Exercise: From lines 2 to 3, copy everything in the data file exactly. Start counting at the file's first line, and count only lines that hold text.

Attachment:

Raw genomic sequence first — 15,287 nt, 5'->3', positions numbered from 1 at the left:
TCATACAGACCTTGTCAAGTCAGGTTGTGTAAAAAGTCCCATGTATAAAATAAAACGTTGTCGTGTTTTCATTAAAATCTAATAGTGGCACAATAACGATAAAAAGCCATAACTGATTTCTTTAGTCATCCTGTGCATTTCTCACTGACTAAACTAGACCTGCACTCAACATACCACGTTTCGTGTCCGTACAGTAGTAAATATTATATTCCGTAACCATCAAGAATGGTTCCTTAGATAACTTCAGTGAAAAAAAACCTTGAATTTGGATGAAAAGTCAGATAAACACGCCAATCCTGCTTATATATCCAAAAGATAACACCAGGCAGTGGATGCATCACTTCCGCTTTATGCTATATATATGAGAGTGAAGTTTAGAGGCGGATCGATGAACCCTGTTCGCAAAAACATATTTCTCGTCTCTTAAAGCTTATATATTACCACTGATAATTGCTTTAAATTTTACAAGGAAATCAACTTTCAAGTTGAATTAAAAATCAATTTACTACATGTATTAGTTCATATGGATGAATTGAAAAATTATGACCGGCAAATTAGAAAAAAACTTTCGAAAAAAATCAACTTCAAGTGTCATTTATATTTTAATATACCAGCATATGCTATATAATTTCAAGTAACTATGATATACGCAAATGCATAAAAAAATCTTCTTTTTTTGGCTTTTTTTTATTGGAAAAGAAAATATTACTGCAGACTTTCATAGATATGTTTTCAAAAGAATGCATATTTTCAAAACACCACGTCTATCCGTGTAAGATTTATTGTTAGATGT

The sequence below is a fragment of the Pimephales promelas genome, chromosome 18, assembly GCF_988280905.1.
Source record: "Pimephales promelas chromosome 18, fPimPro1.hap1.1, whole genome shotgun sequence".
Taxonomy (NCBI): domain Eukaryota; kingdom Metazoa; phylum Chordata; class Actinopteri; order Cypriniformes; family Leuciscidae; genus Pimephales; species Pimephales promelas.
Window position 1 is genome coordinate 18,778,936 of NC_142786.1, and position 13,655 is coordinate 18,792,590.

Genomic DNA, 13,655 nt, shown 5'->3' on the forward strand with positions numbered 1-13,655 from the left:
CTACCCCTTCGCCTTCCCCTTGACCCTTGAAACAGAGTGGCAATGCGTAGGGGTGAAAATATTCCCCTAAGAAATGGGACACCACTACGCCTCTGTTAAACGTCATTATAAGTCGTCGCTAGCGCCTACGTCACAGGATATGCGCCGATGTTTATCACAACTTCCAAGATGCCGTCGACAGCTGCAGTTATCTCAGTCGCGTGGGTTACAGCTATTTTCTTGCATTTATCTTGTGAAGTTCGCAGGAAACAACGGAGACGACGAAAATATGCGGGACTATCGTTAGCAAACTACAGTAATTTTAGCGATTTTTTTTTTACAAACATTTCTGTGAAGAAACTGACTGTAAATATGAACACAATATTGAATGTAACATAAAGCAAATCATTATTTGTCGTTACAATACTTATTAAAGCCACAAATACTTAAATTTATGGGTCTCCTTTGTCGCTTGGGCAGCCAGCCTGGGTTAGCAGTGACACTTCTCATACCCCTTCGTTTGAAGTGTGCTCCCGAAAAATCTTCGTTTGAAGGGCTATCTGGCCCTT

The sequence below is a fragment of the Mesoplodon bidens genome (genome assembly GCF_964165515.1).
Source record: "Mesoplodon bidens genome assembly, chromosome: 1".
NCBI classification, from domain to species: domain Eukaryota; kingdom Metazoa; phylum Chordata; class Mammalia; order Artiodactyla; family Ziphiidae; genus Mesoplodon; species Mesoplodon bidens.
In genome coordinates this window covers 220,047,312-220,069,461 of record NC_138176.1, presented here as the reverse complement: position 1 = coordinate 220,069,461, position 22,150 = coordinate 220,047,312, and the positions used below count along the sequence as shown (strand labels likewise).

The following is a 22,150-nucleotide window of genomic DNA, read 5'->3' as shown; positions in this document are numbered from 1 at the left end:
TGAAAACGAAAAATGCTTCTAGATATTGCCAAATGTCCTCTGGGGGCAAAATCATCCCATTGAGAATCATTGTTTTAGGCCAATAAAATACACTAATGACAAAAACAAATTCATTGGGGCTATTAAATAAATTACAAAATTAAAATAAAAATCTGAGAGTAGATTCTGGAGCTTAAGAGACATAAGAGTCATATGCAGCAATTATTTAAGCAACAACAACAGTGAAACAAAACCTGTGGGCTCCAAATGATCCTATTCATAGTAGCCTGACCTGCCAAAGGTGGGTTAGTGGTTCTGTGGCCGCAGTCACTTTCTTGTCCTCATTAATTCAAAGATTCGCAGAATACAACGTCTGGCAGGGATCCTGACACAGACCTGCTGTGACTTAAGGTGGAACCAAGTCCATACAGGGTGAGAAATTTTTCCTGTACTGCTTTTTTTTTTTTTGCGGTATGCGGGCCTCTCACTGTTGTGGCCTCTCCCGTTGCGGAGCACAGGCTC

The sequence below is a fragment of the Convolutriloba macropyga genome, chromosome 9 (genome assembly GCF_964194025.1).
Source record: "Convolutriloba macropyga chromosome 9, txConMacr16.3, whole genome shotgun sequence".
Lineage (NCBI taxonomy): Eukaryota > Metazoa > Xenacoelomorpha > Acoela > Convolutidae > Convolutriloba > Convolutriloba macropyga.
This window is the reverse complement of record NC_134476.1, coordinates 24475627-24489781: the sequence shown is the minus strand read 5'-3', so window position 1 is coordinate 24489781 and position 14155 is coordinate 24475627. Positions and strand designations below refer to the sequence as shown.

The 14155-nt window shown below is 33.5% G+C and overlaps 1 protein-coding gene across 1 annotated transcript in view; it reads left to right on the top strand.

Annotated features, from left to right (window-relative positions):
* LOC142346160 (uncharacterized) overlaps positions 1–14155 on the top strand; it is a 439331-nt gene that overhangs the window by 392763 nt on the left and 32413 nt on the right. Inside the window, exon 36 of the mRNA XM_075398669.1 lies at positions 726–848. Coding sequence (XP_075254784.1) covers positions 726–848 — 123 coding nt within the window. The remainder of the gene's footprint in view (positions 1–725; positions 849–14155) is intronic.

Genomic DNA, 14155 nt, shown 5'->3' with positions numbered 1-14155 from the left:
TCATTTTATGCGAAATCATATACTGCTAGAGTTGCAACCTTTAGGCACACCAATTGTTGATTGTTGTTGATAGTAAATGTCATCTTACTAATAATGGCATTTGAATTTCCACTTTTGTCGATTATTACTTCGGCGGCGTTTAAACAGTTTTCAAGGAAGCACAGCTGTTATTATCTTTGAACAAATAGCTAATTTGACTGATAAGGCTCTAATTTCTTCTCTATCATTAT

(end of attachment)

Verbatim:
TCATACAGACCTTGTCAAGTCAGGTTGTGTAAAAAGTCCCATGTATAAAATAAAACGTTGTCGTGTTTTCATTAAAATCTAATAGTGGCACAATAACGATAAAAAGCCATAACTGATTTCTTTAGTCATCCTGTGCATTTCTCACTGACTAAACTAGACCTGCACTCAACATACCACGTTTCGTGTCCGTACAGTAGTAAATATTATATTCCGTAACCATCAAGAATGGTTCCTTAGATAACTTCAGTGAAAAAAAACCTTGAATTTGGATGAAAAGTCAGATAAACACGCCAATCCTGCTTATATATCCAAAAGATAACACCAGGCAGTGGATGCATCACTTCCGCTTTATGCTATATATATGAGAGTGAAGTTTAGAGGCGGATCGATGAACCCTGTTCGCAAAAACATATTTCTCGTCTCTTAAAGCTTATATATTACCACTGATAATTGCTTTAAATTTTACAAGGAAATCAACTTTCAAGTTGAATTAAAAATCAATTTACTACATGTATTAGTTCATATGGATGAATTGAAAAATTATGACCGGCAAATTAGAAAAAAACTTTCGAAAAAAATCAACTTCAAGTGTCATTTATATTTTAATATACCAGCATATGCTATATAATTTCAAGTAACTATGATATACGCAAATGCATAAAAAAATCTTCTTTTTTTGGCTTTTTTTTATTGGAAAAGAAAATATTACTGCAGACTTTCATAGATATGTTTTCAAAAGAATGCATATTTTCAAAACACCACGTCTATCCGTGTAAGATTTATTGTTAGATGT

The sequence below is a fragment of the Pimephales promelas genome, chromosome 18, assembly GCF_988280905.1.